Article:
Intonation of Sixth String

Discussion in 'Vendor Classifieds' started by Zeugitai, Feb 20, 2020.

  1. Slick George

    Slick George New Member

    Joined:
    Jan 9, 2019
    Messages:
    18
    Likes Received:
    4
    Sorry, my point was just that when you lower the stop-bar you increase string tension. Your neck will move forward so the "sounding" part of the string will be shorter and not intonate well. When you bring the neck back to your favourite, some, at times most of that will go away but to get it right, you still have to listen and adjust... I think, it ll comes down to the neck boring more or LEDs stressed. If anyone's got another idea, I be glad to hear of it.
     
  2. Slick George

    Slick George New Member

    Joined:
    Jan 9, 2019
    Messages:
    18
    Likes Received:
    4
    I'm not the guy confident enough to go on stage with a floating strat-trem:hmm:
     
  3. DrBGood

    DrBGood Well-Known Member

    Joined:
    Jan 29, 2015
    Messages:
    7,165
    Likes Received:
    6,705
    Location:
    Sutton Québec
    Do you care to explain how a neck can move forward.
    Are we taling about a Gibson like tail piece / bridge configuration or a Fender like trem ?

    Sorry, but you lost me there.
     
  4. DrBGood

    DrBGood Well-Known Member

    Joined:
    Jan 29, 2015
    Messages:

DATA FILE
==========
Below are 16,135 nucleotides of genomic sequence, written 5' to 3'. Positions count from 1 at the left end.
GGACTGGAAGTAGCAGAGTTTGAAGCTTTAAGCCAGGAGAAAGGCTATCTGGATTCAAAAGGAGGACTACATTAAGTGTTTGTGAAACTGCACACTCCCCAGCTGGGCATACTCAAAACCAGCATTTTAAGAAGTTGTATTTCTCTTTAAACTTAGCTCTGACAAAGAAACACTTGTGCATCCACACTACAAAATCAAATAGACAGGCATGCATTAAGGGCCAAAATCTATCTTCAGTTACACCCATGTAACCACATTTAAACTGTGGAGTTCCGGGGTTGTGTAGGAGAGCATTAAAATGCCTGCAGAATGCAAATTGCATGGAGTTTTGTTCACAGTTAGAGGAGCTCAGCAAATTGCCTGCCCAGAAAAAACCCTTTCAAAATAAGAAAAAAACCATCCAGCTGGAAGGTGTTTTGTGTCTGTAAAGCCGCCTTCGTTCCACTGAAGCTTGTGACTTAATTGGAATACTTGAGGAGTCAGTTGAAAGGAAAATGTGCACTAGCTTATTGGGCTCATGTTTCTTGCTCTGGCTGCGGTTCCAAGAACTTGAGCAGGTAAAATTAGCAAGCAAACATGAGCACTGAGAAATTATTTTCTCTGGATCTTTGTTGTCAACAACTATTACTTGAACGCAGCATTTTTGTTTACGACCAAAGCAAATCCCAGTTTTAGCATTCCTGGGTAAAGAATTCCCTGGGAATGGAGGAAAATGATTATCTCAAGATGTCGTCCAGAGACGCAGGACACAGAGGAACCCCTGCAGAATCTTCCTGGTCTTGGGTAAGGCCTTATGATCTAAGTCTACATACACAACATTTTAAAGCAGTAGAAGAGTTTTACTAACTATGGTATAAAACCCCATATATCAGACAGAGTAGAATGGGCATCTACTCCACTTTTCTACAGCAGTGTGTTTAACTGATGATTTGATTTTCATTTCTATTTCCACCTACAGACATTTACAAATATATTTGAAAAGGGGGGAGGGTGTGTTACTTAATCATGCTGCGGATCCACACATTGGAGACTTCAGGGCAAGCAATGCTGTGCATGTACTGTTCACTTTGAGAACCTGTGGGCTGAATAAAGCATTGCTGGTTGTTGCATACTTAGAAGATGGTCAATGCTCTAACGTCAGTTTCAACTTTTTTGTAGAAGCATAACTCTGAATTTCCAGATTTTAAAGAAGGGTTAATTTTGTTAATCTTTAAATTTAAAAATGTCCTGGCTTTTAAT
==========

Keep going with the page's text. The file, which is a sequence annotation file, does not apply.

7,165
    Likes Received:
    6,705
    Location:
    Sutton Québec
    Tension on a 42 gauge string tuned to E on a 24.75" scale guitar will be X.
    Tension on a 42 gauge string tuned to E on a 24.75" scale guitar with a decked tailpiece will still be X.
    Tension on a 42 gauge string tuned to E on a 24.75" scale guitar with a raised tailpiece will still be X.

    Tension-Triangle-700x531.jpg

    Read this: https://www.stringsdirect.co.uk/blog/string-tension-101/

    Nowhere is there mention of anything that happens outside the scale lenght, because it doesn't affect anything but the arguing on internet forums.
     
  5. Brooklyn Zeke

    Brooklyn Zeke New Member

    Joined:
    Jul 3, 2018
    Messages:
    13
    Likes Received:
    3
    "Borderline sharp fretted 12th?" In my experience (56 years), when playing publicly, there isn't a soul in your audience that will come up to you during a break to tell you that your low E string is out of intonation. They either won't hear it, or are too stoned to hear it, or care, if they can. In the case of a guy with perfect pitch, tell him to fu... buzz off. It's easier to hear when you're playing alone. In a band, you're agonizing over nothing.
     
  6. donepearce

    donepearce Well-Known Member

    Joined:
    Dec 12, 2012
    Messages:
    4,124
    Likes Received:
    3,637
    Location:
    London, the knitting machine is done
    You're absolutely right of course. The same goes for agonising over tone. But some of the time you are playing alone and then you notice every problem. You need to be able to put it right for those occasions.
     
  7. Slick George

    Slick George New Member

    Joined:
    Jan 9, 2019
    Messages:
    18
    Likes Received:
    4

    Should've said the neck "bends forward". Due to increased forward stress.
    I wanted to say that when I increase spring tension on my Strat I found the same phenomenon: String tension, allthough very slightly, increases and I have to readjust neck relief, if ever so slightly. But, as most of us will have experienced, with guitar setup, a little bit goes a long way.
     

Share This Page

  1. This site uses cookies to help personalise content, tailor your experience and to keep you logged in if you register.
    By continuing to use this site, you are consenting to our use of cookies.
    Dismiss Notice